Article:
Stoke Match Observations
A fair result at Bloomfield Road as both teams enjoyed a period of domination each, but neither could take the chances handed to them. Stoke had the better of the chances, Blackpool better of the ball, but by the final whilst both teams will see it as a point gained.
4-3-3 v 4-4-2
This was a straightforward battle between a 4-3-3 and a 4-4-2 giving Blackpool the numerical advantage in the centre of the pitch. From a tactical point of view the pattern for the first half was set early on, Blackpool passed the ball around in midfield, Stoke looking to pressure Blackpool on the ball. Blackpool looked to get the ball wide and in to the channels, whilst Stoke looked for territorial gains, using Kenwyne Jones' aerial ability to set up attacking moves.
The first half saw Blackpool dominate the passing game, even though Stoke had the better chances. It is interesting to see how Blackpool's passing dropped off in the second half as Stoke worked harder to pressurise Blackpool who then struggled to put passes together and started to hit longer passes instead of building play. You can see from the graph below how Blackpool's players has less passes in the first half compared to the second, as a team they managed 123 less passes.
Every player with the exception of Keith Southern made less passes in the 2nd half.
Having less passes in the second half isn't a sign of anything really, other than the opposition must be seeing more of the ball, however, Blackpool's passing quality declined as well in the second half as they failed to find team mates more often, through sloppy play, rushed passes and longer, less controlled passing. You can see below how each player had a lower pass completion in the second half.
Across the team Blackpool's pass completion dropped.
Just as a final illustration of how Blackpool stopped playing out from the back, take a look at Matthew Gilk's distribution from the first to the second half. In the first period, he made shorter passes, but in to the second he did that only once. If this was a clear change of game plan by Ian Holloway then it was a tweak that failed to show measurable reward.
Getting longer by the minute.
Case for the defence
Stoke countered everything that Blackpool could do in the first half, particularly with hard work and resilience in their defence. You can see below how many more interceptions they had the first half.
Working hard in the first half to stifle Blackpool's dominance.
More importantly, Stoke excelled on the ground when it came to standing up to Blackpool. You can see below how they lost only one tackle on the ground in the first half, well away from danger as they frustrated Blackpool before setting up their stronger second half.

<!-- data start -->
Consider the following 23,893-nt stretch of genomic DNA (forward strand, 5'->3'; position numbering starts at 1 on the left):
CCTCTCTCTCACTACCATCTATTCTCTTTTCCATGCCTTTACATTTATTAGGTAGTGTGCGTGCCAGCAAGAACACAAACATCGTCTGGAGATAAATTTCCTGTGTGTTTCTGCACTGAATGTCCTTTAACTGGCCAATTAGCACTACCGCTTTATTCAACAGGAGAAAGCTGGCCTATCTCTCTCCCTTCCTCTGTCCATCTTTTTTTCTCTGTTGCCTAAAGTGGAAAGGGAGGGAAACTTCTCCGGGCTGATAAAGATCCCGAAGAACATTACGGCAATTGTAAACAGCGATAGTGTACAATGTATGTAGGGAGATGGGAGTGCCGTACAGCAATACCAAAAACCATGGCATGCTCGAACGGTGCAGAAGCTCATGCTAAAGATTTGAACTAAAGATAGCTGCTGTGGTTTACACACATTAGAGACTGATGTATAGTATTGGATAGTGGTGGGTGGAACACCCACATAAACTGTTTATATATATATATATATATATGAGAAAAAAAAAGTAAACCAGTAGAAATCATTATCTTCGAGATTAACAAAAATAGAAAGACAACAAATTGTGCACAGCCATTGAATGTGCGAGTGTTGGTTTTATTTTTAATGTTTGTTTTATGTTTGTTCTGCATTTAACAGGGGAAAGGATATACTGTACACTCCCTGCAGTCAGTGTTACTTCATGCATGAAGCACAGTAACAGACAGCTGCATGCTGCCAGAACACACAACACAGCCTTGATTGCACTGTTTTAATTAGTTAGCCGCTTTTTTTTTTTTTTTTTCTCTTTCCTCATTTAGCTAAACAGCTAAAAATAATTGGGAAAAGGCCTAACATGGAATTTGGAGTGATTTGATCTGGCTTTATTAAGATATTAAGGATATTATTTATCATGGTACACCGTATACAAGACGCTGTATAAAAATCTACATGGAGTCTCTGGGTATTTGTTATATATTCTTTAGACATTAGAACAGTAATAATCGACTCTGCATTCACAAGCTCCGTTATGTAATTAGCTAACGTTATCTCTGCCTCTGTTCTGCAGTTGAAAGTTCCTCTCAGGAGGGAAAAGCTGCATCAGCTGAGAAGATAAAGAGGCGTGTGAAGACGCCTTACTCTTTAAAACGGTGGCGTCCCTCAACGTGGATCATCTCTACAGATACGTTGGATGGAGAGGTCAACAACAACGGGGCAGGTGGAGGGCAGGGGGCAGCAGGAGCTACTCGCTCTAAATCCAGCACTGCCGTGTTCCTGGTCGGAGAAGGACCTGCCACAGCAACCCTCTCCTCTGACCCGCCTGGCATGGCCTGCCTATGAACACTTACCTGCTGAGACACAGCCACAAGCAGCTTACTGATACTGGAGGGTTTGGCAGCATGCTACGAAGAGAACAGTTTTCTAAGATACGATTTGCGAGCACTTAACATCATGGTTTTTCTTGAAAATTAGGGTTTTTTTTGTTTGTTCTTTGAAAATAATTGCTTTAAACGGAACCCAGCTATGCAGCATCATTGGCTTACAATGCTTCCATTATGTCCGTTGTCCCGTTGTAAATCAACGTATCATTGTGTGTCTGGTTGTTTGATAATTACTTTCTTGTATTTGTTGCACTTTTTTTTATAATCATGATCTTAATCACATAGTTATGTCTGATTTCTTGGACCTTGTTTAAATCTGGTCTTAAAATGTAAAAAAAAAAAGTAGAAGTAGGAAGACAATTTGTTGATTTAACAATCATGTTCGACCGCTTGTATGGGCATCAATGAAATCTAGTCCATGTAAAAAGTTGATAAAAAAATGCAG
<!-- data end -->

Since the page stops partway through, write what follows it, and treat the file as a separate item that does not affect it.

Near perfect in the tackle to stop Blackpool in the first half.
In the second half Stoke worked harder to deny Blackpool time on the ball and when they got the ball they used it well, stretching the play wide, making high balls from back to front and generally forcing Blackpool backwards. You can see how Stoke's aerial duels changed in nature from one half to the next.
One aerial duel in the Blackpool box in the first half.
The aerial duels Stoke contested in the first half could be considered 'set ups' and not direct attacking threats, however, look how in the second half the aerial contest shifts to the Blackpool box as Stoke applied their pressure.
Pushing Blackpool deeper.
Back in December Charlie Adam was afforded a lot space and created several penetrating passes in to the Stoke box, in this match under much more pressure from the Stoke midfield (particularly Glenn Whelan) he couldn't get his passing together and he and Blackpool failed to make telling passing in to the heart of the Stoke box. Stoke must take great credit for having such an organised and resilient defensive unit.
Charlie Adam couldn't complete passes in to key areas.
Blackpool had a clear plan last time out as a counter measure to the long throws made by Stoke, essentially the back four remained in position whilst Charlie Adam and Luke Varney picked up the aerial threats, leaving the back four in place to deal with the fall out. In this match, that approached remained, but it appeared that Adam dropped in to the back four as Ian Evatt stepped out to man mark Jones. In truth Blackpool handled the threat well, out of 12 long throws, Blackpool won 9.
3 out of 12 long throws were successful
Both teams deserve credit for working hard when a stern wind was whipping across and around Bloomfield Road, Blackpool have gone 180 minutes against Stoke without conceding which they will take great heart from, whilst Stoke are working towards their FA cup final. Blackpool head to White Hart Lane and will hope to attack Spurs in order to try to build confidence ahead of their final home game of the season against Bolton. The Bolton match will most probably decide where the Tangerines will be playing their football next season.